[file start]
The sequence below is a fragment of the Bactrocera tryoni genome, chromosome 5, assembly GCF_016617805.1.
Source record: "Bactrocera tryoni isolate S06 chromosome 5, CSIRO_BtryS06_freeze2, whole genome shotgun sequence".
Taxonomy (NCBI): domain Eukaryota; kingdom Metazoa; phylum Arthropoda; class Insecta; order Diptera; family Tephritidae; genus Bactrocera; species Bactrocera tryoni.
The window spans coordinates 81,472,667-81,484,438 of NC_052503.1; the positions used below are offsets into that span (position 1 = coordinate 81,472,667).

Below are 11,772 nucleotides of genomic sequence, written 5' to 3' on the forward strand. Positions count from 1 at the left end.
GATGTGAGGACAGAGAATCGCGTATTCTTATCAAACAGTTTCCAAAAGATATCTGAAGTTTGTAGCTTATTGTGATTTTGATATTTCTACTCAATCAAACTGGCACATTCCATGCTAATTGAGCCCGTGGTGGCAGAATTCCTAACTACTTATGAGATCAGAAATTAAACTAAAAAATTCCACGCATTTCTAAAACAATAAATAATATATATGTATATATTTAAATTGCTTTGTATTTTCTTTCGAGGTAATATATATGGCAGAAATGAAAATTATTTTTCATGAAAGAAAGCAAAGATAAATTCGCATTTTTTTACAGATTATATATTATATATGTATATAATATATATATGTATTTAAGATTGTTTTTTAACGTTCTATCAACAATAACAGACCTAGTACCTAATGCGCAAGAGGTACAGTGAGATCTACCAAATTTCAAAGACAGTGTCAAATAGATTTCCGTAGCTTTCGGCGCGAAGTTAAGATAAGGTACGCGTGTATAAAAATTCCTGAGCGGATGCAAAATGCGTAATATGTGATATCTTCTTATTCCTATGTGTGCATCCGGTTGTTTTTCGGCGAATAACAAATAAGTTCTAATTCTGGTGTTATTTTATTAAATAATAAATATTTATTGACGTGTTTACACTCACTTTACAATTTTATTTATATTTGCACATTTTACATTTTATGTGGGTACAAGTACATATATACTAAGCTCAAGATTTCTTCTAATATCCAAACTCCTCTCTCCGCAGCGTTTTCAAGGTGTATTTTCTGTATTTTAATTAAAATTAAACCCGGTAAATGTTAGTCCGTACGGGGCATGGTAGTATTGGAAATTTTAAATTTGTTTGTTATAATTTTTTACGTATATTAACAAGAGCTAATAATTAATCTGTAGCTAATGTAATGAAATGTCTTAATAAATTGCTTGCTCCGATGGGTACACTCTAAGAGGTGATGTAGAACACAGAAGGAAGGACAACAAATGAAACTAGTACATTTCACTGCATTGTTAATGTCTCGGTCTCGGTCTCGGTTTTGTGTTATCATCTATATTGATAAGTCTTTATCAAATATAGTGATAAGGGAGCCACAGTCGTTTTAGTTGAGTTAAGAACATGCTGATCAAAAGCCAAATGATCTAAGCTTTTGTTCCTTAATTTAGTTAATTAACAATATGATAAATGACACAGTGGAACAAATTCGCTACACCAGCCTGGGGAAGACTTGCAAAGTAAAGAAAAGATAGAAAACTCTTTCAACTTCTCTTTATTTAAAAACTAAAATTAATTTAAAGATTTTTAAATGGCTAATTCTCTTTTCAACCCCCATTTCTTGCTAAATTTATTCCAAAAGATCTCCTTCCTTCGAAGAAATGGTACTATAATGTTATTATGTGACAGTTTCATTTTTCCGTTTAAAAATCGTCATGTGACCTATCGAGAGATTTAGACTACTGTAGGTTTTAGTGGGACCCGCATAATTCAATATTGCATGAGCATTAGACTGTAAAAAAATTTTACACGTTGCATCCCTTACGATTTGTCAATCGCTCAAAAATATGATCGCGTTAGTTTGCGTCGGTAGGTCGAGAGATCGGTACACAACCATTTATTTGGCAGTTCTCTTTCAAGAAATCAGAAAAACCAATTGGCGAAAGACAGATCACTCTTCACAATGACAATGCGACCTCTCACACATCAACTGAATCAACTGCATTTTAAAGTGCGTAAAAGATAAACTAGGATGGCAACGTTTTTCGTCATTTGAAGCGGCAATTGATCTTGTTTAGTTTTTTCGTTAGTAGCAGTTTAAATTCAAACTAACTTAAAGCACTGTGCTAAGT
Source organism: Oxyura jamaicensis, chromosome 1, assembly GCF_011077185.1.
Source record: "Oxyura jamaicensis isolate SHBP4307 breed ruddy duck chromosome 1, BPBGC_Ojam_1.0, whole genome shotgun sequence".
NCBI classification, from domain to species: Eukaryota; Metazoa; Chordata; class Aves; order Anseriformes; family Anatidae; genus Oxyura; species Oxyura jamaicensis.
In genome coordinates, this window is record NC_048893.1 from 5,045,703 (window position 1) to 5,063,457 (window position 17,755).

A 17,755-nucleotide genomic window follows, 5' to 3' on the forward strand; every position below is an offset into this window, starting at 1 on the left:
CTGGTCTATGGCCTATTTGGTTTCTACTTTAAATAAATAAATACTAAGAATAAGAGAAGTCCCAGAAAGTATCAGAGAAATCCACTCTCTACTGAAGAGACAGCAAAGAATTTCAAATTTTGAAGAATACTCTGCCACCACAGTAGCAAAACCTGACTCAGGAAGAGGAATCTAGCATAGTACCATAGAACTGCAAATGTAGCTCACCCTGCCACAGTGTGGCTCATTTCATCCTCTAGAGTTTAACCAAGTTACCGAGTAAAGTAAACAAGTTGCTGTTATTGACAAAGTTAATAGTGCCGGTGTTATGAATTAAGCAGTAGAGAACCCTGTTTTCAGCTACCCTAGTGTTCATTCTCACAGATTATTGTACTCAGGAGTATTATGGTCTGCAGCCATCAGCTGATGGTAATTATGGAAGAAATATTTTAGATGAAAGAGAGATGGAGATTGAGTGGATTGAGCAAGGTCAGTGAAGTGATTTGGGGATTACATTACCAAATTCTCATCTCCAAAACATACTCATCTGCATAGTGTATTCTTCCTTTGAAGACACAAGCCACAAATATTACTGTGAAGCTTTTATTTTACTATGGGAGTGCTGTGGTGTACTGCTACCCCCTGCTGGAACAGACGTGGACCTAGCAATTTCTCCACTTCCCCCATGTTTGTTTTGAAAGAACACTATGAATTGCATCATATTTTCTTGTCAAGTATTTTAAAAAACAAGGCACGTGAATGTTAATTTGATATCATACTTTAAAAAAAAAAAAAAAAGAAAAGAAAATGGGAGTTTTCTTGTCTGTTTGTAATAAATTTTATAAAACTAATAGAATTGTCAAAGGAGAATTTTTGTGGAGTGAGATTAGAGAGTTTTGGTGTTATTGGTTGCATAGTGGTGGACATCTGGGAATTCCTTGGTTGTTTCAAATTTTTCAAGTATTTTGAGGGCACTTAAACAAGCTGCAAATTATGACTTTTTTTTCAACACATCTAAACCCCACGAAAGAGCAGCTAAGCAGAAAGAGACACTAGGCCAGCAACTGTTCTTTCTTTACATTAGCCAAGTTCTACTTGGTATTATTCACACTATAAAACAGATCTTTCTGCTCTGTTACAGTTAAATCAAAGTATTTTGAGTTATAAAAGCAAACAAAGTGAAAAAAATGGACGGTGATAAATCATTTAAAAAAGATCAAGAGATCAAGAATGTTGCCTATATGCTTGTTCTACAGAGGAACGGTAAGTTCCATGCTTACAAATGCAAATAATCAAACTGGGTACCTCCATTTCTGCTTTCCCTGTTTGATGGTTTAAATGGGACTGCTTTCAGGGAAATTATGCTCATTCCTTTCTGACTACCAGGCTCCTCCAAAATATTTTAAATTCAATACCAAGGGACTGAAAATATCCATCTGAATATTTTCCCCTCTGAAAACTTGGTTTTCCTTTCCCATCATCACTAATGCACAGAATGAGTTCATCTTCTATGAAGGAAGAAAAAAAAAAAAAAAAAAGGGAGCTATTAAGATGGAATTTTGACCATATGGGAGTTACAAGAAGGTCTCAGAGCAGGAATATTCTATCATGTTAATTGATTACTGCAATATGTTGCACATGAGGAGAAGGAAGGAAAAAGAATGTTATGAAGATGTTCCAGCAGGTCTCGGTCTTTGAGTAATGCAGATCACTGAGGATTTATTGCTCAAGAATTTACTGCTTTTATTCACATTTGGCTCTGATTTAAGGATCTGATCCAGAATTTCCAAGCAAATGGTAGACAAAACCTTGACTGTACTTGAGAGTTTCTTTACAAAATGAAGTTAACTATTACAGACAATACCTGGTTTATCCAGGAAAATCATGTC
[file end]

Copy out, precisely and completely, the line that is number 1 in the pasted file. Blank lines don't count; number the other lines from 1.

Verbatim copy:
The sequence below is a fragment of the Bactrocera tryoni genome, chromosome 5, assembly GCF_016617805.1.